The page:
Cisco has alerted customers to another four vulnerabilities in its products, including a high-severity flaw in its email and web security appliances.
The networking giant has issued a patch for that bug, tracked as CVE-2022-20664. The flaw is present in the web management interface of Cisco's Secure Email and Web Manager and Email Security Appliance in both the virtual and hardware appliances. Some earlier versions of both products, we note, have reached end of life, and so the manufacturer won't release fixes; it instead told customers to migrate to a newer version and dump the old.
This bug received a 7.7 out of 10 CVSS severity score, and Cisco noted that its security team is not aware of any in-the-wild exploitation, so far. That said, given the speed of reverse engineering, that day is likely to come.
A security flaw in Apple's Safari web browser that was patched nine years ago was exploited in the wild again some months ago – a perfect example of a "zombie" vulnerability.
That's a bug that's been patched, but for whatever reason can be abused all over again on up-to-date systems and devices – or a bug closely related to a patched one.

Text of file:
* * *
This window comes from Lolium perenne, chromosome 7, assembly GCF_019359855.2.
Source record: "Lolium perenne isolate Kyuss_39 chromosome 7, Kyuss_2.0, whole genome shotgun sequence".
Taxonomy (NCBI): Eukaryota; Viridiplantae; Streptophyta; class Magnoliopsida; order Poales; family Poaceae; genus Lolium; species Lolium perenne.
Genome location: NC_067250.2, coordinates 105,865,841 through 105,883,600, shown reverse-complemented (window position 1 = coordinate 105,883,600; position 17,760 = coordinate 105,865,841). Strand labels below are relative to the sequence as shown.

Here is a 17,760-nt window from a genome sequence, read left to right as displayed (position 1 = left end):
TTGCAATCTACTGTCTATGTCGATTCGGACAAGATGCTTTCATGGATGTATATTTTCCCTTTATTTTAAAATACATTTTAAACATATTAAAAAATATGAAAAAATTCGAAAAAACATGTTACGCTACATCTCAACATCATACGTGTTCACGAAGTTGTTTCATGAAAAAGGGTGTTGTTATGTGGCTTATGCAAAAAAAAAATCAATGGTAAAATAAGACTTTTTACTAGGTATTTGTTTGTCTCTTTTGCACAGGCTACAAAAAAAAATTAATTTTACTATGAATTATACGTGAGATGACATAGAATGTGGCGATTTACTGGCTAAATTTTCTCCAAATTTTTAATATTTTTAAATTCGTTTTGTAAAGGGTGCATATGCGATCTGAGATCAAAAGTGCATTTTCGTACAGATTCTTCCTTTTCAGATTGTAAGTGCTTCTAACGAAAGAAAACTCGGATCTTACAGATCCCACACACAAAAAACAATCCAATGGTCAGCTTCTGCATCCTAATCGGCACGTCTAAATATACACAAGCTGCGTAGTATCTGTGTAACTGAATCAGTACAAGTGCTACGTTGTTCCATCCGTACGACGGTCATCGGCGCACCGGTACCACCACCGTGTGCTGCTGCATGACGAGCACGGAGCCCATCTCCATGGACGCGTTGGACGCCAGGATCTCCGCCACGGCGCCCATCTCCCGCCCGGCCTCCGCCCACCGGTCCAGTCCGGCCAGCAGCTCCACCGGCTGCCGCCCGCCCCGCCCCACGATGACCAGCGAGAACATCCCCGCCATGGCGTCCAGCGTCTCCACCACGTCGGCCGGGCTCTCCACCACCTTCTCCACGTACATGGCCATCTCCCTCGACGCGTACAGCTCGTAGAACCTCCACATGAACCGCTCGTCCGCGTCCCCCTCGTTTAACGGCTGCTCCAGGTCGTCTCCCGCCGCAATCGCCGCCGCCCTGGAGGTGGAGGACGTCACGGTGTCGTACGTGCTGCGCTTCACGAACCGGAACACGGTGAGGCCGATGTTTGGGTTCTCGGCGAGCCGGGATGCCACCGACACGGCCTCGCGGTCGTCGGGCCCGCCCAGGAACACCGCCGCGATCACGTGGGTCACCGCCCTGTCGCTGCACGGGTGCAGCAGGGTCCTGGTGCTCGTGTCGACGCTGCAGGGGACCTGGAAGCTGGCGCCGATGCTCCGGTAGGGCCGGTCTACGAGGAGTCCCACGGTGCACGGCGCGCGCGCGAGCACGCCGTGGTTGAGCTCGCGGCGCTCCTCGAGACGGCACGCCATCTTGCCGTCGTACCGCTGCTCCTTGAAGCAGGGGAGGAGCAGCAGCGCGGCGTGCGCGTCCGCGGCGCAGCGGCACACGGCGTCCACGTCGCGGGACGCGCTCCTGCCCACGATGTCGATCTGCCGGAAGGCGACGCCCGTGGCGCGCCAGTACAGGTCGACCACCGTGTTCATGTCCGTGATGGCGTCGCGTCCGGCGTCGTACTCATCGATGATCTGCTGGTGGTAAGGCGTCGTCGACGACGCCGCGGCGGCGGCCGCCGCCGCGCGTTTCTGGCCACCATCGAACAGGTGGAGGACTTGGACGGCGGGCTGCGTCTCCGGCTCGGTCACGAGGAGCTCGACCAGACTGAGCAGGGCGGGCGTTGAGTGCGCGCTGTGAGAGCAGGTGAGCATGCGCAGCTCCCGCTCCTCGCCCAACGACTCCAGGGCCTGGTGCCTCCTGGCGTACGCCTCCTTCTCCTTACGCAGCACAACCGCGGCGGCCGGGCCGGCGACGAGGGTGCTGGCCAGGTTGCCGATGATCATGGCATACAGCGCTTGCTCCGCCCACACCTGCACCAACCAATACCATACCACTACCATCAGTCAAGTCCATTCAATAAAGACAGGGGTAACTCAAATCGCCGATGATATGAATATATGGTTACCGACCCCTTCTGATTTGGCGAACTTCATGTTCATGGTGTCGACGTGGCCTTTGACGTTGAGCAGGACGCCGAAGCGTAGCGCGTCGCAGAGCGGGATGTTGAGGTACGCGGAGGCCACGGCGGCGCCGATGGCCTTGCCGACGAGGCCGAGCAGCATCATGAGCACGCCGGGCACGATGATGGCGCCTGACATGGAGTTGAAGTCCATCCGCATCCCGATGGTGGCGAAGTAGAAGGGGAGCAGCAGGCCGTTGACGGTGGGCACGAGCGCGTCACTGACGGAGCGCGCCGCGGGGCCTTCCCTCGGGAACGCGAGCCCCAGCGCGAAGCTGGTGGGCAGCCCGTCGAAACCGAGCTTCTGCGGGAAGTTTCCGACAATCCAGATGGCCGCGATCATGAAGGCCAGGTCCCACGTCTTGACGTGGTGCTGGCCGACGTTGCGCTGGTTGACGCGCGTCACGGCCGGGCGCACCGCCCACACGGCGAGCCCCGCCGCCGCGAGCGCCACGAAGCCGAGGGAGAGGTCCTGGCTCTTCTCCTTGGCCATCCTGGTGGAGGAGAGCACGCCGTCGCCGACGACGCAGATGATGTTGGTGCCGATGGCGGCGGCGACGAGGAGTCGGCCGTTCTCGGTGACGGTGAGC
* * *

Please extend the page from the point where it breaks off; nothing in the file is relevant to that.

In a write-up this month, Maddie Stone, a top researcher on Google's Project Zero team, shared details of a Safari vulnerability that folks realized in January this year was being exploited in the wild. This remote-code-execution flaw could be abused by a specially crafted website, for example, to run spyware on someone's device when viewed in their browser.
Updated Fifty-six vulnerabilities – some deemed critical – have been found in industrial operational technology (OT) systems from ten global manufacturers including Honeywell, Ericsson, Motorola, and Siemens, putting more than 30,000 devices worldwide at risk, according to private security researchers.
Some of these vulnerabilities received CVSS severity scores as high as 9.8 out of 10. That is particularly bad, considering these devices are used in critical infrastructure across the oil and gas, chemical, nuclear, power generation and distribution, manufacturing, water treatment and distribution, mining and building and automation industries.
The most serious security flaws include remote code execution (RCE) and firmware vulnerabilities. If exploited, these holes could potentially allow miscreants to shut down electrical and water systems, disrupt the food supply, change the ratio of ingredients to result in toxic mixtures, and … OK, you get the idea.